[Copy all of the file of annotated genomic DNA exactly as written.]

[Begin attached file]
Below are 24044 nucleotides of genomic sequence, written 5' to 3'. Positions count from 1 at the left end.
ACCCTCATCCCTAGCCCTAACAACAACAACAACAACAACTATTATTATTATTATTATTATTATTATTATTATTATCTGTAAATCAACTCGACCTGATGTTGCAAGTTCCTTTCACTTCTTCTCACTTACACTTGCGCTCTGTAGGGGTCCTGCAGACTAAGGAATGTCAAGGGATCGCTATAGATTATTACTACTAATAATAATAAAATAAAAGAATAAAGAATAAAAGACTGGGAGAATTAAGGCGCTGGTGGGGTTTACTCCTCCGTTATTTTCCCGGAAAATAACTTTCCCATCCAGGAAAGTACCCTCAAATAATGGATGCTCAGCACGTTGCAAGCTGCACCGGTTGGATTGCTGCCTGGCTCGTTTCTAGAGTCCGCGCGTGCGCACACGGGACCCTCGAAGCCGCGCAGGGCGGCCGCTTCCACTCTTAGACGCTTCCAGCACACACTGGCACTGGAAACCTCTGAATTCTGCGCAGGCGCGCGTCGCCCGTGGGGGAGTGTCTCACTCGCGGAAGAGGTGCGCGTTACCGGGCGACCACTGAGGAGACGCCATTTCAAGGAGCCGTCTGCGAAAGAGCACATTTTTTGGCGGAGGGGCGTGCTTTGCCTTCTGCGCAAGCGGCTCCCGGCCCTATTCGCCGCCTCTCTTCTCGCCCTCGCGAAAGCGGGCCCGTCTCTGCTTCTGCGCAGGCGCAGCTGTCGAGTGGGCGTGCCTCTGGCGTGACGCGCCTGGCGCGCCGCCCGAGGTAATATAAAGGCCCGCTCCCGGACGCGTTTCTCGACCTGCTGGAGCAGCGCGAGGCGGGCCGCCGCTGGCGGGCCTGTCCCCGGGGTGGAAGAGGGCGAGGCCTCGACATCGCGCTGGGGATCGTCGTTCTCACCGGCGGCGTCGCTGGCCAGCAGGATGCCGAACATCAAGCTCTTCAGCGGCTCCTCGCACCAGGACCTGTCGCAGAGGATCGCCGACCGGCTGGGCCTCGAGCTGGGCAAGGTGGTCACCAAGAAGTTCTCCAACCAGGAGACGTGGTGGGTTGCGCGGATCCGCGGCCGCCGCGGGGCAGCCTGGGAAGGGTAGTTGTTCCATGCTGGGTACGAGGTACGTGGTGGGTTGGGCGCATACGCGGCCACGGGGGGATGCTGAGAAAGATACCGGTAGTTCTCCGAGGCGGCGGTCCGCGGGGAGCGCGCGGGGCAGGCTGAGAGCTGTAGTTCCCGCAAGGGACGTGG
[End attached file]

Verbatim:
Below are 24044 nucleotides of genomic sequence, written 5' to 3'. Positions count from 1 at the left end.
ACCCTCATCCCTAGCCCTAACAACAACAACAACAACAACTATTATTATTATTATTATTATTATTATTATTATTATCTGTAAATCAACTCGACCTGATGTTGCAAGTTCCTTTCACTTCTTCTCACTTACACTTGCGCTCTGTAGGGGTCCTGCAGACTAAGGAATGTCAAGGGATCGCTATAGATTATTACTACTAATAATAATAAAATAAAAGAATAAAGAATAAAAGACTGGGAGAATTAAGGCGCTGGTGGGGTTTACTCCTCCGTTATTTTCCCGGAAAATAACTTTCCCATCCAGGAAAGTACCCTCAAATAATGGATGCTCAGCACGTTGCAAGCTGCACCGGTTGGATTGCTGCCTGGCTCGTTTCTAGAGTCCGCGCGTGCGCACACGGGACCCTCGAAGCCGCGCAGGGCGGCCGCTTCCACTCTTAGACGCTTCCAGCACACACTGGCACTGGAAACCTCTGAATTCTGCGCAGGCGCGCGTCGCCCGTGGGGGAGTGTCTCACTCGCGGAAGAGGTGCGCGTTACCGGGCGACCACTGAGGAGACGCCATTTCAAGGAGCCGTCTGCGAAAGAGCACATTTTTTGGCGGAGGGGCGTGCTTTGCCTTCTGCGCAAGCGGCTCCCGGCCCTATTCGCCGCCTCTCTTCTCGCCCTCGCGAAAGCGGGCCCGTCTCTGCTTCTGCGCAGGCGCAGCTGTCGAGTGGGCGTGCCTCTGGCGTGACGCGCCTGGCGCGCCGCCCGAGGTAATATAAAGGCCCGCTCCCGGACGCGTTTCTCGACCTGCTGGAGCAGCGCGAGGCGGGCCGCCGCTGGCGGGCCTGTCCCCGGGGTGGAAGAGGGCGAGGCCTCGACATCGCGCTGGGGATCGTCGTTCTCACCGGCGGCGTCGCTGGCCAGCAGGATGCCGAACATCAAGCTCTTCAGCGGCTCCTCGCACCAGGACCTGTCGCAGAGGATCGCCGACCGGCTGGGCCTCGAGCTGGGCAAGGTGGTCACCAAGAAGTTCTCCAACCAGGAGACGTGGTGGGTTGCGCGGATCCGCGGCCGCCGCGGGGCAGCCTGGGAAGGGTAGTTGTTCCATGCTGGGTACGAGGTACGTGGTGGGTTGGGCGCATACGCGGCCACGGGGGGATGCTGAGAAAGATACCGGTAGTTCTCCGAGGCGGCGGTCCGCGGGGAGCGCGCGGGGCAGGCTGAGAGCTGTAGTTCCCGCAAGGGACGTGG